Marquee hire businesses can be quite a profitable and flexible means of earning an income for a household. With busy summers and more quiet winters,
this seasonal work pattern might work for families with older adult children perhaps...
but, exactly "How Much Can You Earn Running A Marquee Hire Business?
Top Tips for Planning Your Marquee Hire Earnings...
(with a difference!)
“Exactly how much could I earn running a local marquee hire business?”
The answer to this question may be a little bit hard to get a grasp of particularly if you are new to the industry or novice when it comes to business management.
If you are in the market for buying an existing marquee hire firm you might be met with quite an opaque prospective presentation of financial performance. Vendors, for one reason of another, may not be keen to comprehensively publish actual sales records. This leaves acertaining business revenue and potential earnings indicators like EBITDA a difficult task, to say the least.
Where a ready-made earnings model is not published openly, you will do well to obtain some simple guideline figures to make your planning decisions with greater confidence.
The purpose of this blog post is to prepare you with the necessary facts and figures at your fingertips in order to get a working earnings model together of how your marquee hire business be best poised to generate your desired salary.
The following are the main points of this blog post, entitled: “How Much Can You Earn Running A Marquee Hire Business?”
- Total Capital Start-Up Cost
- Total Cost Per Job
- Total Monthly Fixed Costs
- Total Absorbed Business Costs Per Job
- Total Real Costs Per Job
- Targeted Breakeven Per Job
- Targeted 1st Year Breakeven
- Targeted Annual Sales Revenue
- Targeted Price Per Job
- Targeted Gross Earnings Per Job
- Targeted First Year Salary (EBIT)
Total Capital Start-Up Cost
As with any other equipment hire company the vast majority of the overall capital investment cost of this marquee business will be attributed to acquiring the necessary stock levels to suffice your expected hire capacity.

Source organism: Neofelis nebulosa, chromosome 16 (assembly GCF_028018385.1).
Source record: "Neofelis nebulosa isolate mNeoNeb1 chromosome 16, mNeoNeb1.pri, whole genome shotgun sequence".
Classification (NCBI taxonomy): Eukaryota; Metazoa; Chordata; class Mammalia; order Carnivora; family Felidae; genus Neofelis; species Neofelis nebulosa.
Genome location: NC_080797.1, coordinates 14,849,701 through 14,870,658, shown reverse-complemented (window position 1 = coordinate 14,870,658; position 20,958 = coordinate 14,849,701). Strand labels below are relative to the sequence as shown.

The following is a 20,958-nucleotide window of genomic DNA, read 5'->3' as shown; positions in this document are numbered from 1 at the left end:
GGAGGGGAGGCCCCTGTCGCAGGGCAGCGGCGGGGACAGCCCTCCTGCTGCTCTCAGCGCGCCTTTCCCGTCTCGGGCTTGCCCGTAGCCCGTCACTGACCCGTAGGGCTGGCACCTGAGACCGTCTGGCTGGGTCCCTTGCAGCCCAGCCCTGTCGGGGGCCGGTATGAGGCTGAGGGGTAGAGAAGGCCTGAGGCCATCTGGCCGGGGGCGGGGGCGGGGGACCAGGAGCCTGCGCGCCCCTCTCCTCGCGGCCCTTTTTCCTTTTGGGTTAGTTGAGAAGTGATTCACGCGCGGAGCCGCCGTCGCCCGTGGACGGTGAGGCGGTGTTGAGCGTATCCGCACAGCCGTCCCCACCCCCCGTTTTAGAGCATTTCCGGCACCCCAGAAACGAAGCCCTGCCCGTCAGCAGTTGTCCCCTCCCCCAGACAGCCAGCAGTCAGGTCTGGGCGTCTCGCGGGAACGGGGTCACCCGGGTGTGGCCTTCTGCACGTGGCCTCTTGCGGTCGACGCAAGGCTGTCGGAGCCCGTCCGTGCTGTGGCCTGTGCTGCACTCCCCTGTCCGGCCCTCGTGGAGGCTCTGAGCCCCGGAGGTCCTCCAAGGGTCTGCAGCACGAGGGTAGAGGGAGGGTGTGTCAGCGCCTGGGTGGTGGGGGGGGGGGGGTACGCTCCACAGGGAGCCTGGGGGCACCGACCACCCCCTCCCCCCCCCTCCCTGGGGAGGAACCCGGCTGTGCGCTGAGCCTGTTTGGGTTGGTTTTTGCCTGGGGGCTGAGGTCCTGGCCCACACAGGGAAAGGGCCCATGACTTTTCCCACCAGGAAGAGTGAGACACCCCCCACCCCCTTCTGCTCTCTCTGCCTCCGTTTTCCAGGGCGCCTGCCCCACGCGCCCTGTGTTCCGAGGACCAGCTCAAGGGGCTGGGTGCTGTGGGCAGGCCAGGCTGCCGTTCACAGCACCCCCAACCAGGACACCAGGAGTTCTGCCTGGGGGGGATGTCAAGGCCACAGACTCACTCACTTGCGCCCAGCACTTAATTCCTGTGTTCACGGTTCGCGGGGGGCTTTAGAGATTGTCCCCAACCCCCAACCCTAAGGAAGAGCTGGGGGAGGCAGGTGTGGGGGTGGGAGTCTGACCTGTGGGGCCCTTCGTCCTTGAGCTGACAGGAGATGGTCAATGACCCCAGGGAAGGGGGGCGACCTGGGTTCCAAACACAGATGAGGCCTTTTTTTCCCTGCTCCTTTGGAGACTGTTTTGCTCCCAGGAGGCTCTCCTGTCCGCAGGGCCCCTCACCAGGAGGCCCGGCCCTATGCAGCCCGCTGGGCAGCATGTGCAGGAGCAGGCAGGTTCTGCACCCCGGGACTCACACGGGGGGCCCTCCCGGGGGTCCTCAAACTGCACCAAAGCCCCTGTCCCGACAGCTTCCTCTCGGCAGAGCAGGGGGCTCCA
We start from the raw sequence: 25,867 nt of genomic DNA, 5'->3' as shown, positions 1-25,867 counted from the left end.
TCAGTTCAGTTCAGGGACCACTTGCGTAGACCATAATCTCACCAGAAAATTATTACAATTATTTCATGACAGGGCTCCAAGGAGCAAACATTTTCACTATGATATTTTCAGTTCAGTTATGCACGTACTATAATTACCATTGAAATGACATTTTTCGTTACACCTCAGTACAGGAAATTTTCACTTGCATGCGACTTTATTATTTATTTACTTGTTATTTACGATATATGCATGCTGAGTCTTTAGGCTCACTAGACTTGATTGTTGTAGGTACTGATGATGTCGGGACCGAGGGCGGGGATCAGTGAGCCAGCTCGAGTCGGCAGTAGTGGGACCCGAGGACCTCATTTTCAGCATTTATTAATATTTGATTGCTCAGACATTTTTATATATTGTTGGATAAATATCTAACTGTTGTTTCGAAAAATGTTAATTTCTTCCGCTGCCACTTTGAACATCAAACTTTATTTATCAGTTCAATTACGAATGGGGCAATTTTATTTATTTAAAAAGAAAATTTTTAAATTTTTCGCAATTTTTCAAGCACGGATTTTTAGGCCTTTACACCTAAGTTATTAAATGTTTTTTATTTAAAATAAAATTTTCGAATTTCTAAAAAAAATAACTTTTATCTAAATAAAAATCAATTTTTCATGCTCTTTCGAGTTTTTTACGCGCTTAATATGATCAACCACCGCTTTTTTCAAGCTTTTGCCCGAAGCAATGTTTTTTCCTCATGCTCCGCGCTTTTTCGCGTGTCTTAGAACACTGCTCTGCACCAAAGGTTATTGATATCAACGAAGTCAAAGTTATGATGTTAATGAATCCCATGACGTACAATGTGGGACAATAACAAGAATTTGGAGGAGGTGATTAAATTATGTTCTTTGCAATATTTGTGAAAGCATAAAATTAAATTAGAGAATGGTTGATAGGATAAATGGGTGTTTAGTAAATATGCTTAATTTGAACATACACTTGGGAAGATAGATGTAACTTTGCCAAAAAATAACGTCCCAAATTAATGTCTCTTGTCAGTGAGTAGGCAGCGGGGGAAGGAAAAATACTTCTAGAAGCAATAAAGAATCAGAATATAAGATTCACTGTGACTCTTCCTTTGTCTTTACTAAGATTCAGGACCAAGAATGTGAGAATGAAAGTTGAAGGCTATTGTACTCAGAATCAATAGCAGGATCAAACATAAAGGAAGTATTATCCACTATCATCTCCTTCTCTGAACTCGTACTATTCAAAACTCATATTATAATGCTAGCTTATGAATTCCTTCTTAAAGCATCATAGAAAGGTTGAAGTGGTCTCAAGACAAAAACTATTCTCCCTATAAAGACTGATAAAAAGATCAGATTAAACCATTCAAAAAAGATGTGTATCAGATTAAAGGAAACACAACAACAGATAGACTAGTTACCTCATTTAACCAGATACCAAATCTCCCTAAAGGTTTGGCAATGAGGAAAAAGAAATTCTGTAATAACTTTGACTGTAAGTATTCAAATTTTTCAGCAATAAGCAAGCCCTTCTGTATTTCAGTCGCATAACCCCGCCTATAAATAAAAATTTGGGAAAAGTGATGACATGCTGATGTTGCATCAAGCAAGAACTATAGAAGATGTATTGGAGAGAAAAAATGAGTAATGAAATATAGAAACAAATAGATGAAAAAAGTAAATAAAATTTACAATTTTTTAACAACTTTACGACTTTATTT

There are some queries which need to be answered such as ‘will you buy new or used marquee hire stock?’ – either way there will be a relatively large total lum sum exchanged for taking control of the main capital assets of your new business.
There are many vendors which offer a variety of terms inc. bulk purchase discounts, so it generally pays off to do a bit of search.
EXAMPLE – TOTAL CAPTIAL START-UP COST:
Total Cost Per Job
As with every type of business, according to standard accounting and bookkeeping protocol, there is a fundamental item called ‘cost of sale’, which refers to the cost directly relating to the delivery of sale.
Where marquee hire is concerned, such costs would be vehicle fuel for example which would vary depending on the job attended.
For jobs which are closer to your event equipment storage facility, there will be a lesser cost of fuel, due to a lesser fuel consumption. This would in turn reduce the cost per job (aka ‘cost of sale’)
EXAMPLE – TOTAL COST PER JOB:
Total Monthly Fixed Costs
Fixed costs within a business are usually the expected obligations which show up as the typical cost items every month on the bank statement.
There will be related to arrangements with service providers such as car insurance brokers to whom a fixed fee will be paid, usually by standing order,e very month.
This element of your bookeeping will provide some aspect of predictability to your forward financial outlook.
EXAMPLE – TOTAL MONTHLY FIXED COSTS:
Total Absorbed Business Costs Per Job
Whilst ‘cost per sale’ or cost per job in a marquee hire business is directly attributed to each unit of sale, the fixed costs by nature cannot be allocated in such a causative manner. This leaves room for deciding on the most appropriate method of assigning fixed cost proportion to each sale.
‘Activity Based Costing’ is an arbitrary means by which you can attribute fixed and other costs to each sale within a business, thus apportioning every cost against every sale and therefore giving an estimation of the real balance of your P&L.